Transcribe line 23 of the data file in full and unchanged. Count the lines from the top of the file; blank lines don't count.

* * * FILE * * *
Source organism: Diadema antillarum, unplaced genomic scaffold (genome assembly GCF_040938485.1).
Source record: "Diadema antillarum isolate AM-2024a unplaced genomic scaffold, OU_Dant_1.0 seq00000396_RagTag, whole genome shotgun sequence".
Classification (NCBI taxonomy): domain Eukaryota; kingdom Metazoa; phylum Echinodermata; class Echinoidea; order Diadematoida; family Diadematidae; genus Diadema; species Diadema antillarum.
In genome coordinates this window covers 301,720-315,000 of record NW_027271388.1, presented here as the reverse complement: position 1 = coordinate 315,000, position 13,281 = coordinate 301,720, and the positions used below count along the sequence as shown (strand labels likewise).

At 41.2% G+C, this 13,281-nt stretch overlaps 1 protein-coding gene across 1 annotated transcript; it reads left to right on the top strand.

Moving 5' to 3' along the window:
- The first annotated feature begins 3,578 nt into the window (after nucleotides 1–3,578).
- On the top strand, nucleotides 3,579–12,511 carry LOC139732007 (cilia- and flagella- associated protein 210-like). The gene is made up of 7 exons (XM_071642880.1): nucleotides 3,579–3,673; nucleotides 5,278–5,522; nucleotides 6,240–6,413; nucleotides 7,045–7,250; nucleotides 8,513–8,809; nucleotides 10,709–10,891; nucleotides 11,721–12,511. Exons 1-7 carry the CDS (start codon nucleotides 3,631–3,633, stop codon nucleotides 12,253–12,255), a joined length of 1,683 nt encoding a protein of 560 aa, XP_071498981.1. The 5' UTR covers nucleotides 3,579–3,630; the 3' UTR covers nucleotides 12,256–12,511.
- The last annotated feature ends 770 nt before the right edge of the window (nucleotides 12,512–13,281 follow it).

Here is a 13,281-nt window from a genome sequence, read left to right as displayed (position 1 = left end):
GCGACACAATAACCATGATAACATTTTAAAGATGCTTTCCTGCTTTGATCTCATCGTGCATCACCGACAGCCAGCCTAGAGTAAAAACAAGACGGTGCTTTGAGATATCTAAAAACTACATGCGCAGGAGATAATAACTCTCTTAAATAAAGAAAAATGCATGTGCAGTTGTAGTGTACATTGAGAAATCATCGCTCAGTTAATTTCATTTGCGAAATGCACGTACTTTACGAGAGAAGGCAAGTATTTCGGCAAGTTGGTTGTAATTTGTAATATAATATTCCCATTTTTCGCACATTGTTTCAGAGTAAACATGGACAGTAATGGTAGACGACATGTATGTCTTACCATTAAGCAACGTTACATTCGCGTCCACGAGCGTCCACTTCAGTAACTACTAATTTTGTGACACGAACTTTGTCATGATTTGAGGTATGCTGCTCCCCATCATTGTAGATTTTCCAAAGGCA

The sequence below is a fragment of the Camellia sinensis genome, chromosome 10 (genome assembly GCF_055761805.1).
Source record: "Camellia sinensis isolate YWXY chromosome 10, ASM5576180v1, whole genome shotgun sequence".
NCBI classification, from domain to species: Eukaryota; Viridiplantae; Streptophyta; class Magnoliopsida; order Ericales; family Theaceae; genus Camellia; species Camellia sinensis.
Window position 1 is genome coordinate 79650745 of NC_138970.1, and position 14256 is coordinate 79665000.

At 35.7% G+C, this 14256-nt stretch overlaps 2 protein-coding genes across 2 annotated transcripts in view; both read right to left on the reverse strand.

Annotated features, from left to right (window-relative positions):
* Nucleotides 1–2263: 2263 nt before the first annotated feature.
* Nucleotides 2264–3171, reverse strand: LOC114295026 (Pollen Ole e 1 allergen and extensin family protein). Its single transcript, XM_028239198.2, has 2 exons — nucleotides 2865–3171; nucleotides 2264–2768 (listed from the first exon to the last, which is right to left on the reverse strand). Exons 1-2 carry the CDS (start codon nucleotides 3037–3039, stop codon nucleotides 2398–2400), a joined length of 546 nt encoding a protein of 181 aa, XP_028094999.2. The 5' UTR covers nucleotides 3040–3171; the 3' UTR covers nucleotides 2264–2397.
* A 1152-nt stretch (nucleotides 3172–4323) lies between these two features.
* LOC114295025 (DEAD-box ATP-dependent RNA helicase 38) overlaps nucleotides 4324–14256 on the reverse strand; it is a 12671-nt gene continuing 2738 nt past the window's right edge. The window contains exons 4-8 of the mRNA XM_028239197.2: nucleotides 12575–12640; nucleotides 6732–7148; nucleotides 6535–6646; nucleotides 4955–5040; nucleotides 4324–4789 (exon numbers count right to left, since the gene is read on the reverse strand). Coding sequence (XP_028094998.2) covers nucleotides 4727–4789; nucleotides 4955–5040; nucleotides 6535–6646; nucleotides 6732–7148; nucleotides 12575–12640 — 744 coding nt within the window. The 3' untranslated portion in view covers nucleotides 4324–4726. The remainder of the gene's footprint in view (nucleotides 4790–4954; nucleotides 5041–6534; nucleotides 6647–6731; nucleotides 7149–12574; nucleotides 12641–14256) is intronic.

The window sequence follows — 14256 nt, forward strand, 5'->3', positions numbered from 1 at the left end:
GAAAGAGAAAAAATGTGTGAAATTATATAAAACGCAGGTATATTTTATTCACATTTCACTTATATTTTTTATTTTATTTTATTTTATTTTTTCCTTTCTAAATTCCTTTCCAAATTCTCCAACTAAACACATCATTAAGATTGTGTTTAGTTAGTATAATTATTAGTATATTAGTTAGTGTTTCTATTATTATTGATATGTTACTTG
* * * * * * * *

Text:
GAAAGAGAAAAAATGTGTGAAATTATATAAAACGCAGGTATATTTTATTCACATTTCACTTATATTTTTTATTTTATTTTATTTTATTTTTTCCTTTCTAAATTCCTTTCCAAATTCTCCAACTAAACACATCATTAAGATTGTGTTTAGTTAGTATAATTATTAGTATATTAGTTAGTGTTTCTATTATTATTGATATGTTACTTG